Two-time Indy 500 winner Takuma Sato

Formula 1’s loss is Indy’s gain

Riley Riley

Honda’s shock announcement that decision it will no longer supply engines for Formula 1 makes sense in the context of its Indy plans.

The company said it needed to terminate its F1 project to focus corporate resources on research and development in the inexorable automotive advances, among them fuel cell vehicle (FCV) and battery EV (BEV) technologies, which it said “will be the core of carbon-free technologies”.

The Red Bull and AlphaTauri teams are currently using Honda engines with good success.

It comes as no surprise then that Honda has declared support for IndyCar’s announcement of a new hybrid formula, to take effect with the start of the 2023 NTT IndyCar season.

Honda Performance Development (HPD) is preparing a 2.4-litre, twin-turbocharged V6 hybrid power unit capable of producing more than 670kW as IndyCar moves towards what it describes as an exciting new generation of North American motorsport.

“Honda welcomes this step to the future by IndyCar, action that mirrors Honda’s efforts to develop and manufacture high performance, electrified products that will meet industry challenges and delight our customers,” president of Honda Performance Development, Ted Klaus, said.

“At Honda, we race to develop our people, to innovate technologies and to engage fans. We are proud of our uninterrupted, 27-year leadership in IndyCar, and look forward to delivering a next-generation Honda 2.4-litre hybrid power unit with more than 900 horsepower.”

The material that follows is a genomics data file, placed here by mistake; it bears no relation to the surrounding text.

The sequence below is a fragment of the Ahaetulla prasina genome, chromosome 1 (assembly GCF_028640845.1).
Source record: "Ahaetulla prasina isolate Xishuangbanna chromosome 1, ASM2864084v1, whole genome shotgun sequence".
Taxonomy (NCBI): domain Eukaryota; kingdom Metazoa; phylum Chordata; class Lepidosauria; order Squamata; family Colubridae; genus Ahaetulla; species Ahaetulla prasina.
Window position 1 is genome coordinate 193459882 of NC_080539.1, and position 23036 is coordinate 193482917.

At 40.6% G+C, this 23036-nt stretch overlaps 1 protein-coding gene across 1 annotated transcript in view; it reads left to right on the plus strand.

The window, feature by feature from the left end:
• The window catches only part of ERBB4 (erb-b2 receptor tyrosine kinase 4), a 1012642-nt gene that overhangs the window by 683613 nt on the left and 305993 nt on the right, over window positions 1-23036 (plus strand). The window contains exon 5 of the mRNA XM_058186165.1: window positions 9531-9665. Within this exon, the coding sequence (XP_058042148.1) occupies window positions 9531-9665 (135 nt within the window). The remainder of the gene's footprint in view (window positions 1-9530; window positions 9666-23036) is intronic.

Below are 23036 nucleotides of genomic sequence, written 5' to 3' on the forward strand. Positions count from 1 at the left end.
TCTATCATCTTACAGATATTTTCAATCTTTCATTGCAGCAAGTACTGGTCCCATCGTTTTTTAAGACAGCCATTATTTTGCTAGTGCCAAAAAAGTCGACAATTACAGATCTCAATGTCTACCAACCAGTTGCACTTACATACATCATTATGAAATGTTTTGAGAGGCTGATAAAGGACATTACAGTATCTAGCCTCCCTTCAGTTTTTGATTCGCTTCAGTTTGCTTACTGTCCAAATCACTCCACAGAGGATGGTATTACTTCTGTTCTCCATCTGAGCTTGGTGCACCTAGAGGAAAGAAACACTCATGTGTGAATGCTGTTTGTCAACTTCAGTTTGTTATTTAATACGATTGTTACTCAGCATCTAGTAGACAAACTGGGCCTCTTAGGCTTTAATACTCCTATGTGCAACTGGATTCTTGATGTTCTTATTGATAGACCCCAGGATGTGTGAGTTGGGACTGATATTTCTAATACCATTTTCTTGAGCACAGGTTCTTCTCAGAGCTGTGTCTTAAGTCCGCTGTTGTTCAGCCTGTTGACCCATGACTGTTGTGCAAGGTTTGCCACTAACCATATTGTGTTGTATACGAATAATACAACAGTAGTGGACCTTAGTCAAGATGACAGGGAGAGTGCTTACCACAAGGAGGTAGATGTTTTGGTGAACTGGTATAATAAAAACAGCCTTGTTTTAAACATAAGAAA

The hybrid formula is part of a multi-year extension IndyCar has reached with Honda and Chevrolet, which promises a continuation of manufacturer competition in North America’s pinnacle open-wheel racing series well into the next decade.

The commitment also provides opportunities for additional manufacturers to join the series, which Honda strongly supports.

The IndyCar announcement aligns Honda’s North American racing programs with the company’s product development activities.

Globally, Honda expects two-thirds of its new vehicles sales to be electrified by 2030.

“American Honda and HPD are proud of our continuous, mutually beneficial relationship with IndyCar in North America,” executive vice president of National Operations for American Honda Motor Co., Inc, Dave Gardner, said.

“Motorsports and competition help define who we are as a company. IndyCar’s transition to an electrified formula aligns with our business direction in this region. We look forward to the thrilling new era ahead in North American motorsport.”

American Honda and Honda Performance Development (HPD) have been leaders in Indy car racing since the formation of HPD in 1993.

Honda and HPD entered Indy car competition in 1994, winning its first manufacturers’ and drivers’ championships in 1996.

No other manufacturer has matched Honda’s success in Indy car, which includes 252 victories from 457 races, 16 drivers’ titles, eight manufacturers’ championships and 13 Indianapolis 500 victories.

In 2020, Takuma Sato recorded Honda’s 13th Indianapolis 500 victory; Scott Dixon has posted four race wins and is the current NTT IndyCar Series points leader; and Honda leads the Manufacturers’ Championship with seven wins from 11 races this season.


CHECKOUT: Sorry, no more engines says Honda

CHECKOUT: Sato milks Indy for all its worth

Your email address will not be published. Required fields are marked *